Brudini blocked from running Facebook on his new video as pro-diversity msg was considered political
«The song is about suppressing aspects your own identity, for the fear of what happens should you bring them out in the open. But when you finally embrace them, something magical happens. From there on it dances on that knife edge where creativity and destruction violently co-exist.»
A collaboration between Brudini, New York based fashion photographer Fabrizio del Rincon, the video for 'Emotional Outlaw' sees Brudini running up against an androgynous - and ambiguous - figure (played by queer model and Elsewhere-bartender Didi Fredrika), who assumes the role of soul companion, of muse, of demon and - perhaps - a personification of suppressed aspects of himself. The relationship between them progresses as the track builds, the boundaries between the masculine and feminine energies blurring as Brudini pushes through preconceptions and - for a moment - is able to dance with his own fears, before climaxing in his violent self-destruction.
Emotional Outlaw is the second single from the forthcoming debut album, From Darkness Light, and follows the release of critically acclaimed Reflections earlier this year.
ABOUT BRUDINI With a raw expression “absolutely beautiful and equally brutal” (Louder Than War), the London-based artist Brudini is beginning to garner praise and attention from an increasing number of musicians, reviewers and fans alike. Centered around his distinct vocal, «brooding, and full of emotion» (Louder Than War), Brudini´s musical universe is that of syncopated jazz drums, creaky old pianos, jagged guitars and analogue synths playing off one another; evoking elements from classical impressionism to folk, jazz, crooners, postpunk and krautrock. The result is a sound which is uniquely his own; which weaves a poetic tale through strange, evolving soundscapes, «cinematic … refreshing and nostalgic in the same breath» (Colorising), «utterly captivating … lonely and disembodied» (Higher Plain Music); an introspective journey through darkness and light, at times violent, other times gently wandering, reflecting the sounds and visions of a 21st century beat.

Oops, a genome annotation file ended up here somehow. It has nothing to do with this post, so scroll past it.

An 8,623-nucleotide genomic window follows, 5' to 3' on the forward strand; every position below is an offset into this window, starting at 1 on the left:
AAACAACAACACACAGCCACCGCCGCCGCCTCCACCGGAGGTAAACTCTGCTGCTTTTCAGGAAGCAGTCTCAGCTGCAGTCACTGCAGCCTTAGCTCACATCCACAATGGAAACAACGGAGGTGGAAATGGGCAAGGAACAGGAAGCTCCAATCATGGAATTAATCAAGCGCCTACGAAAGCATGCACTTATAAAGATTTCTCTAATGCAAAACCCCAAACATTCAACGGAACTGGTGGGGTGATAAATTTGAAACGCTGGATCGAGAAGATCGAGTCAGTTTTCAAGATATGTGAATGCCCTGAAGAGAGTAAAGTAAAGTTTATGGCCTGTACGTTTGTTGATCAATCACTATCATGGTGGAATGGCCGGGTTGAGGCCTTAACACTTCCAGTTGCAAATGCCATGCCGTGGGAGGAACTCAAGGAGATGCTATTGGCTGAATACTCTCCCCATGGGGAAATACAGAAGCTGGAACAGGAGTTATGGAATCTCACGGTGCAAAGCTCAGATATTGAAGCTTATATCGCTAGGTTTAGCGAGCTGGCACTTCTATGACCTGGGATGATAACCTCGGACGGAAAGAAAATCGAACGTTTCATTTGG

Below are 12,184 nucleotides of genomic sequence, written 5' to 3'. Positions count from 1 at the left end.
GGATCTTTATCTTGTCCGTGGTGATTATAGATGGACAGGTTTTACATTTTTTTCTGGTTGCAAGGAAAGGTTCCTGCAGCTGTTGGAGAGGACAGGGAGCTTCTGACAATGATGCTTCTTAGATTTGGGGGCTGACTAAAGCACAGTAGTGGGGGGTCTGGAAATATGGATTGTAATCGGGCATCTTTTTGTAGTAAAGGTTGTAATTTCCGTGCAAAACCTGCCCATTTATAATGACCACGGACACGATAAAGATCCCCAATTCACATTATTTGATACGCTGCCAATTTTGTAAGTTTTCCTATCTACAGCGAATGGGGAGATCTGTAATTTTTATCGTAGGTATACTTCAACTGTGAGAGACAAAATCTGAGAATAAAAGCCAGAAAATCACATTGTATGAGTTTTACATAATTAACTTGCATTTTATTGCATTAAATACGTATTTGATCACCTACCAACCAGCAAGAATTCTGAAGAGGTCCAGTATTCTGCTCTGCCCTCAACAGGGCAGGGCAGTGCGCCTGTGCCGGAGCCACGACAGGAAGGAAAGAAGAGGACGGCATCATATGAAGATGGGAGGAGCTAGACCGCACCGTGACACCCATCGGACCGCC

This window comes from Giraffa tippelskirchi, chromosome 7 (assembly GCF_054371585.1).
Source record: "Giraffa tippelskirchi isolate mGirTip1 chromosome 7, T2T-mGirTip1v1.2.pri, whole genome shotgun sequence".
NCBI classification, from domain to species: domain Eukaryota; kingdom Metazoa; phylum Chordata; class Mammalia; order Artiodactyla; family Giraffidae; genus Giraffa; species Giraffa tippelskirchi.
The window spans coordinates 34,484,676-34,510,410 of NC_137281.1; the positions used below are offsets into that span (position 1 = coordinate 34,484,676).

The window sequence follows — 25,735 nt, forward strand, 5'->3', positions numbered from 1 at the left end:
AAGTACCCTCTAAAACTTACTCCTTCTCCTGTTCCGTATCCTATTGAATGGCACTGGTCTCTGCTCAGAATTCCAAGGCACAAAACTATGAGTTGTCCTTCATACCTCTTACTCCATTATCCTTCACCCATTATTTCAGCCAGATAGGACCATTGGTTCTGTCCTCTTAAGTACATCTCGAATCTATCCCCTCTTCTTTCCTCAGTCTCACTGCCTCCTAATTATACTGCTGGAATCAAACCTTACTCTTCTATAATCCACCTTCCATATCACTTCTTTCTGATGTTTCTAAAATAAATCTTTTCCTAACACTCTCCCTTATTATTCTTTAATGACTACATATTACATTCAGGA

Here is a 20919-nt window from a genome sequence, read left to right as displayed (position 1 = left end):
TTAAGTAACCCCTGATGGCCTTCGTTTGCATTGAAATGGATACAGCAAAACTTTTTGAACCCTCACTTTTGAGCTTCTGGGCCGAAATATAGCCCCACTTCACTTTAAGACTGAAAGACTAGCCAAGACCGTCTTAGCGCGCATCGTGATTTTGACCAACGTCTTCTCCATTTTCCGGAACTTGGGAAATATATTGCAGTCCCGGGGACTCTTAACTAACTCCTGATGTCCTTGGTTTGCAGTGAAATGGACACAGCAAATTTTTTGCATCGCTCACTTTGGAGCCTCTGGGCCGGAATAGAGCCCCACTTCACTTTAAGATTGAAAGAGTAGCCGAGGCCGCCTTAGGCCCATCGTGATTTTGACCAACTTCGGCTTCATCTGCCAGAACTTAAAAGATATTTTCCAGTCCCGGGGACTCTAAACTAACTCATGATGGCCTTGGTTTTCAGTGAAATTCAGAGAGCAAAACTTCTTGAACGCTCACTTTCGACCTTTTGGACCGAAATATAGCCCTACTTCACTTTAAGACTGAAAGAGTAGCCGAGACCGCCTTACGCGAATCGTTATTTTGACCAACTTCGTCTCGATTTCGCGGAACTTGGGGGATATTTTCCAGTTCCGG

Growing up amidst the mountains and fjords of Bergen on Norway’s southwest coast, with a Norwegian father and a Thai mother, a sense of otherness, of not quite fitting in, led Brudini to travel. To Tokyo, to Paris, to New York and eventually to London. A chance encounter with Babette Kulik eventually lead him to become part-owner of now legendary bohemian-literary Soho outpost The Society Club. As part of this hidden, free-spirited scene of creatives, Brudini began to conjure his music - singing in underground venues in Soho and Hackney armed with guitars, piano and analogue synthesizers, flanked by a rhythm section of local jazz musicians and drawing praise from NYC punk legend Danny Fields (Iggy Pop, Jim Morrison, The Ramones) in the process. Collaborations with a wide range of other artists, including Lulu Gainsbourg (son of French icon Serge Gainsbourg) and Californian beatnik writer Chip Martin followed, and Brudini’s reputation for his “scholarly approach to music and lyricism” (RawRamp) in interplay with the sheer electric energy of his live shows, ensured his following began to spread further afield, now taking in more than 70 performances and including appearances at Tate Britain and a sold-out Soho alt-cabaret with LGBTQ-pioneer Lanah P and Erasure´s Andy Bell.
The voice he has found, “remarkable, and very beautiful” (Danny Fields), is singular and unique. His much-awaited debut album, From Darkness, Light will be released later in 2019.
Written by Amélie Burchell (Faber & Faber). Photos by Fabrizio Del Rincon.
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